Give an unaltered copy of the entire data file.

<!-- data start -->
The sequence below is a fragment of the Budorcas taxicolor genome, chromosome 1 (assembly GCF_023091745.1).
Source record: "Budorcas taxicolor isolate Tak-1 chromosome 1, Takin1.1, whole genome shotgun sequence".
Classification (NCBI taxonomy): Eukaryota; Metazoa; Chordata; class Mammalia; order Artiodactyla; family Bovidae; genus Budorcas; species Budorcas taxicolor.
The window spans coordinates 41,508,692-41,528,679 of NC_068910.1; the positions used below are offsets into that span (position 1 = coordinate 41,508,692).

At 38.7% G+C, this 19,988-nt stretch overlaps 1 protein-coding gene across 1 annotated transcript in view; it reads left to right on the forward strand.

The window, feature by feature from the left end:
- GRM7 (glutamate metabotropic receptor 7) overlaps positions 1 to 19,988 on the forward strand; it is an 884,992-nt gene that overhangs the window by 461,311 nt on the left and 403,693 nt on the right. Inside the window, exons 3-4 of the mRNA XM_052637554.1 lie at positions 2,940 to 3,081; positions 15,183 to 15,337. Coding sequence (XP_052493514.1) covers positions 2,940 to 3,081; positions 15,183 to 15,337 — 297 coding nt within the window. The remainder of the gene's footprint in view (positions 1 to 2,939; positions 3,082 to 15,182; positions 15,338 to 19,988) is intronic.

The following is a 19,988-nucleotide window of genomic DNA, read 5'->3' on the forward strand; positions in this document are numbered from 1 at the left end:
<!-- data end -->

The sequence below is a fragment of the Budorcas taxicolor genome, chromosome 1 (assembly GCF_023091745.1).
Source record: "Budorcas taxicolor isolate Tak-1 chromosome 1, Takin1.1, whole genome shotgun sequence".
Classification (NCBI taxonomy): Eukaryota; Metazoa; Chordata; class Mammalia; order Artiodactyla; family Bovidae; genus Budorcas; species Budorcas taxicolor.
The window spans coordinates 41,508,692-41,528,679 of NC_068910.1; the positions used below are offsets into that span (position 1 = coordinate 41,508,692).

At 38.7% G+C, this 19,988-nt stretch overlaps 1 protein-coding gene across 1 annotated transcript in view; it reads left to right on the forward strand.

The window, feature by feature from the left end:
- GRM7 (glutamate metabotropic receptor 7) overlaps positions 1 to 19,988 on the forward strand; it is an 884,992-nt gene that overhangs the window by 461,311 nt on the left and 403,693 nt on the right. Inside the window, exons 3-4 of the mRNA XM_052637554.1 lie at positions 2,940 to 3,081; positions 15,183 to 15,337. Coding sequence (XP_052493514.1) covers positions 2,940 to 3,081; positions 15,183 to 15,337 — 297 coding nt within the window. The remainder of the gene's footprint in view (positions 1 to 2,939; positions 3,082 to 15,182; positions 15,338 to 19,988) is intronic.

The following is a 19,988-nucleotide window of genomic DNA, read 5'->3' on the forward strand; positions in this document are numbered from 1 at the left end: